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What Happened to Germany’s Greens?

German Chancellor Angela Merkel removes her mask, at the beginning of a Federal Cabinet meeting at the Federal Chancellery, in Berlin, Sept. 8, 2021.
German Chancellor Angela Merkel removes her mask, at the beginning of a Federal Cabinet meeting at the Federal Chancellery, in Berlin, Sept. 8, 2021.

Four months ago, Germany’s Green Party was riding high in the opinion polls and at one point even overtook Angela Merkel’s storied Christian Democrats and its Bavarian affiliate, the Christian Social Union, to briefly become the country’s most popular party in Germany.

As the country headed into the campaign for September 26th federal elections there was much talk that 40-year-old party leader Annalena Baerbock, a fresh face, could become Europe’s first Green head-of-government. Germany’s media described her as the “superior candidate” to succeed longtime Chancellor Angela Merkel, who’s retiring from politics.

Stern magazine put her on the cover and announced, “At Last, Something Different.”

But now, two weeks away from voting, and Baerbock seems unlikely to pull off the political equivalent of what British sports-star Emma Raducanu managed this week in winning the U.S. Open tennis tournament. The Greens have slipped to third place according to pollsters, losing around 10 percent since highs in April and May.

Popularity waning

Baerbock’s star has waned with voters worrying how climate-action policies will impact their livelihoods and lifestyles, dashing the party’s hopes of repeating its success in May when it surged past the Social Democrats to capture second place in European parliamentary elections.

The precipitous slump is partly due to the impact of an old political tactic employed by their establishment opponents — labeling the Greens as nagging, didactic and keen to ban things, say pollsters. Baerbock has argued on the campaign trail that there should be a super-ministry with environmental veto powers over other Cabinet departments.

Earlier in the campaign, Christian Democrat leader Armin Laschet was quick to seize on the Greens call for a hike in gas prices, accusing them of wanting to punish working-class motorists and of being too ready to ignore the needs of less-well-off Germans living in rural areas and small towns where public transport is less available. A Green plan to ban short-haul flights also appeared to go down badly with voters and the fall in their support started to be seen in the opinion polling.

On Sunday during a three-way televised debate with Laschet and the leader of the Social Democrats, Olaf Scholz, currently Germany’s finance minister, Baerbock was unable to revive her flagging campaign. She said Germany faced a stark choice between a new start or getting bogged down in “more of the same.”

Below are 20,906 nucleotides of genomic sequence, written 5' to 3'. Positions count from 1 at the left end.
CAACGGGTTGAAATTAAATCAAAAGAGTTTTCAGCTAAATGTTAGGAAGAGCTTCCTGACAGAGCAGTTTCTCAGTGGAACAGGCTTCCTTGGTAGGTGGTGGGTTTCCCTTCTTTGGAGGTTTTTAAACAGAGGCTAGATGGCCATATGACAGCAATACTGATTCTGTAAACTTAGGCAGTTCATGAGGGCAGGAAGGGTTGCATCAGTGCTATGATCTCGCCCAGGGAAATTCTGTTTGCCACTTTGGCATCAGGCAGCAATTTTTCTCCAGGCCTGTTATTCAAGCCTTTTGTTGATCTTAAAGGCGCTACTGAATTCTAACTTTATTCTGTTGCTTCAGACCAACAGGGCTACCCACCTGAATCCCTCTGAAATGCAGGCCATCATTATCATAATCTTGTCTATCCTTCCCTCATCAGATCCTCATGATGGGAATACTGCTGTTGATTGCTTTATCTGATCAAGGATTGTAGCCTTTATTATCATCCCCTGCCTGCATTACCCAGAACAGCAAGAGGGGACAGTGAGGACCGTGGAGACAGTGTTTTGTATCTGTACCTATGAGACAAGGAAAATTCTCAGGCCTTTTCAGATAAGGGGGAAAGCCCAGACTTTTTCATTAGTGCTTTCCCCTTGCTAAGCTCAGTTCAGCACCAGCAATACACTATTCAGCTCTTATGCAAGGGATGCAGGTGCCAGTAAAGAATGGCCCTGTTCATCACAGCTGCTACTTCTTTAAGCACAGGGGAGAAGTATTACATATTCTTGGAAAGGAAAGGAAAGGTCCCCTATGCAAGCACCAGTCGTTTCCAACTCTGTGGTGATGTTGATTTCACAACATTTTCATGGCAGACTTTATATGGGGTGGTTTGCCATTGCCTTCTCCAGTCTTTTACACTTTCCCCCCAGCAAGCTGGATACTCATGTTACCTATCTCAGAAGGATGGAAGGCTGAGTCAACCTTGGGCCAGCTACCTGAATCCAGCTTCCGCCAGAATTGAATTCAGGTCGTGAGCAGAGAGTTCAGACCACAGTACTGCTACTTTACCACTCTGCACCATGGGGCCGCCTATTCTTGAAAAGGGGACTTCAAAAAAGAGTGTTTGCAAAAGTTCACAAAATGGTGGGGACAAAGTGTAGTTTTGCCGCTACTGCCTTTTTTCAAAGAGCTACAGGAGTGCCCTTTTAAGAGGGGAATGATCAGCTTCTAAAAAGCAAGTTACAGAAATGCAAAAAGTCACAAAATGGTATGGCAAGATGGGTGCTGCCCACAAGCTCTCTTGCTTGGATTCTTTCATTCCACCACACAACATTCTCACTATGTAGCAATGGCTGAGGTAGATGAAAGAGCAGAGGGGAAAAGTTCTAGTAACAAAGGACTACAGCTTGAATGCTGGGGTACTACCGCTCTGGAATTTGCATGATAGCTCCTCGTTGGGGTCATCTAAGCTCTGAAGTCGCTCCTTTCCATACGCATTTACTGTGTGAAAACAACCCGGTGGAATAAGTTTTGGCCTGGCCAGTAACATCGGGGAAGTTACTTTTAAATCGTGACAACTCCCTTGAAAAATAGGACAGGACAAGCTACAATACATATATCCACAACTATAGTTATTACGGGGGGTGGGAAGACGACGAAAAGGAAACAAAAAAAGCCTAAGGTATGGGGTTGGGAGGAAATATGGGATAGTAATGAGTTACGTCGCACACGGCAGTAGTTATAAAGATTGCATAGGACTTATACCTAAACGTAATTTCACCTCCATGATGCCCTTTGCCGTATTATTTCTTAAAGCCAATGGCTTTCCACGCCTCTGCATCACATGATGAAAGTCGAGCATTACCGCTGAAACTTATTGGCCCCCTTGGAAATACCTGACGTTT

But snap polling after the debate by broadcaster ARD showed that 41% of those asked thought Scholz was the most compelling performer, compared to 27% for Laschet and 25% for Baerbock.

Part of the Green dip can be blamed on Baerbock, say analysts. While widely seen as tough, talented and highly ambitious, she has come under fire after the discovery of several exaggerations on her official resumé, lapses that undermined her party's commitment to transparency and integrity. And she faced calls to quit over plagiarism claims after it emerged, she copied dozens of passages from other works for a book she published this year.

Baerbock has also had to acknowledge during the campaign to break parliamentary rules by failing to declare thousands of euros she received from her party in addition to her salary as a federal lawmaker. The lapses have allowed critics to cast doubt on whether the 40-year-old is ready for the highest office after serving just eight years as a federal lawmaker.

“The number of unforced errors on the part of Baerbock, from embellishing her resumé to publishing an ill-conceived book, has sown doubts about her suitability. It has become obvious that the Green candidate and those around her may not yet have reached the level of professionalism required to aim at the highest office,” according to Henning Hoff, editor of the Internationale Politik Quarterly, which is published by the German Council on Foreign Relations.

Olaf Scholz

Another key factor has been the surprising campaigning success of Germany’s center-left Social Democrats under the leadership of the candidate for the chancellorship, Olaf Scholz. The story so far of this year’s German election campaign has been the unexpected rise in the fortunes of the Social Democrats. “

With great strategic foresight and remarkable focus, the Social Democrats’ candidate Olaf Scholz is now leading the race to replace Angela Merkel,” according to Hoff.

In April, the SPD was only attracting around 13% support in opinion polls. An Insa poll Monday put the SPD on 26% ahead of Laschet, whose CDU is on 20%. “With the German election campaign entering its final stretch, Scholz’ popularity — always much greater than Baerbock’s and Laschet’s — has finally morphed into support for his party,” says Hoff. “With only two more weeks to go, there is now much to suggest that Germany’s next government will be led by Olaf Scholz,” he adds.

Merkel announced in October 2018 that she would be stepping down as chancellor in 2021. She has held the office since 2005.

Part of the reason for Scholz’s rise has been success in presenting himself as a safe pair of hands and a natural successor to Merkel, say pollsters. His climate-policy proposals are more cautious — suggesting Germans may not be ready to be as green as the Greens.